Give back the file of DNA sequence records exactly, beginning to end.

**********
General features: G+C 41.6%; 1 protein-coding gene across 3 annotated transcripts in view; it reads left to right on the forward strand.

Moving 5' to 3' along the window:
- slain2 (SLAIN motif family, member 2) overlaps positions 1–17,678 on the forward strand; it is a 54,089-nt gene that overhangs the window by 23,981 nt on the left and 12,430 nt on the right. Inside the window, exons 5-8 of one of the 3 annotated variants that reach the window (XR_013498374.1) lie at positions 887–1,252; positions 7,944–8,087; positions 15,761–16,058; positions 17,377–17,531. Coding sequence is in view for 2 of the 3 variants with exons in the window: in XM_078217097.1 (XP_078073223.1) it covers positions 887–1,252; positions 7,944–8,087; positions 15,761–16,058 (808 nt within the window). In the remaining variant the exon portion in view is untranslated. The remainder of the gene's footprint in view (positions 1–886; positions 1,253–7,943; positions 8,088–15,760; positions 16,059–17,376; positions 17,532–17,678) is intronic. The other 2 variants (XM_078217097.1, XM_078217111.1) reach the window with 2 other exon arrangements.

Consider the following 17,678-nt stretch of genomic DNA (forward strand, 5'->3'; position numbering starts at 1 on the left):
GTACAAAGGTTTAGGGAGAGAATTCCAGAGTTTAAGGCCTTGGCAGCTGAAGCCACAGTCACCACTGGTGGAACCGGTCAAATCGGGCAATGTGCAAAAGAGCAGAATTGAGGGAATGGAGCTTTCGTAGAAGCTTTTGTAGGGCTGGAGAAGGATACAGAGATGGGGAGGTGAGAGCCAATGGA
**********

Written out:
General features: G+C 41.6%; 1 protein-coding gene across 3 annotated transcripts in view; it reads left to right on the forward strand.

Moving 5' to 3' along the window:
- slain2 (SLAIN motif family, member 2) overlaps positions 1–17,678 on the forward strand; it is a 54,089-nt gene that overhangs the window by 23,981 nt on the left and 12,430 nt on the right. Inside the window, exons 5-8 of one of the 3 annotated variants that reach the window (XR_013498374.1) lie at positions 887–1,252; positions 7,944–8,087; positions 15,761–16,058; positions 17,377–17,531. Coding sequence is in view for 2 of the 3 variants with exons in the window: in XM_078217097.1 (XP_078073223.1) it covers positions 887–1,252; positions 7,944–8,087; positions 15,761–16,058 (808 nt within the window). In the remaining variant the exon portion in view is untranslated. The remainder of the gene's footprint in view (positions 1–886; positions 1,253–7,943; positions 8,088–15,760; positions 16,059–17,376; positions 17,532–17,678) is intronic. The other 2 variants (XM_078217097.1, XM_078217111.1) reach the window with 2 other exon arrangements.

Consider the following 17,678-nt stretch of genomic DNA (forward strand, 5'->3'; position numbering starts at 1 on the left):
GTACAAAGGTTTAGGGAGAGAATTCCAGAGTTTAAGGCCTTGGCAGCTGAAGCCACAGTCACCACTGGTGGAACCGGTCAAATCGGGCAATGTGCAAAAGAGCAGAATTGAGGGAATGGAGCTTTCGTAGAAGCTTTTGTAGGGCTGGAGAAGGATACAGAGATGGGGAGGTGAGAGCCAATGGA